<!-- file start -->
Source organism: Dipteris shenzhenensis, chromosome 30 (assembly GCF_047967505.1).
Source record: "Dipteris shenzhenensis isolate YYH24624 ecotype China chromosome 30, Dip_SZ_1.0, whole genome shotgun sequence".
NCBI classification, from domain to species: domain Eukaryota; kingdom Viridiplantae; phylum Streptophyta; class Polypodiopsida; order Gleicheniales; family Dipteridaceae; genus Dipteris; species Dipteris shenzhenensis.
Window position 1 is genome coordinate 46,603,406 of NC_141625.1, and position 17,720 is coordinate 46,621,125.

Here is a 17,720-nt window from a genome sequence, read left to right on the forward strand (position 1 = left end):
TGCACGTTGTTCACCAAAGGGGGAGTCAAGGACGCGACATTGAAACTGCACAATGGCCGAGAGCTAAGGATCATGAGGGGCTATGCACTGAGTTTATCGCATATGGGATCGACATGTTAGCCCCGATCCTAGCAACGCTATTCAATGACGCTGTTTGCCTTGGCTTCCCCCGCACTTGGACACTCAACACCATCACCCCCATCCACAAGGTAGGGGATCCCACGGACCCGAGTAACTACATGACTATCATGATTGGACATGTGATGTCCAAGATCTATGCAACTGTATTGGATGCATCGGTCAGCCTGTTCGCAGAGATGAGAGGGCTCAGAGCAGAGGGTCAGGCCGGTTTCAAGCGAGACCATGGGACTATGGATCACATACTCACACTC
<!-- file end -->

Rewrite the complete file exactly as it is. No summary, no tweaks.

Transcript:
Source organism: Dipteris shenzhenensis, chromosome 30 (assembly GCF_047967505.1).
Source record: "Dipteris shenzhenensis isolate YYH24624 ecotype China chromosome 30, Dip_SZ_1.0, whole genome shotgun sequence".
NCBI classification, from domain to species: domain Eukaryota; kingdom Viridiplantae; phylum Streptophyta; class Polypodiopsida; order Gleicheniales; family Dipteridaceae; genus Dipteris; species Dipteris shenzhenensis.
Window position 1 is genome coordinate 46,603,406 of NC_141625.1, and position 17,720 is coordinate 46,621,125.

Here is a 17,720-nt window from a genome sequence, read left to right on the forward strand (position 1 = left end):
TGCACGTTGTTCACCAAAGGGGGAGTCAAGGACGCGACATTGAAACTGCACAATGGCCGAGAGCTAAGGATCATGAGGGGCTATGCACTGAGTTTATCGCATATGGGATCGACATGTTAGCCCCGATCCTAGCAACGCTATTCAATGACGCTGTTTGCCTTGGCTTCCCCCGCACTTGGACACTCAACACCATCACCCCCATCCACAAGGTAGGGGATCCCACGGACCCGAGTAACTACATGACTATCATGATTGGACATGTGATGTCCAAGATCTATGCAACTGTATTGGATGCATCGGTCAGCCTGTTCGCAGAGATGAGAGGGCTCAGAGCAGAGGGTCAGGCCGGTTTCAAGCGAGACCATGGGACTATGGATCACATACTCACACTC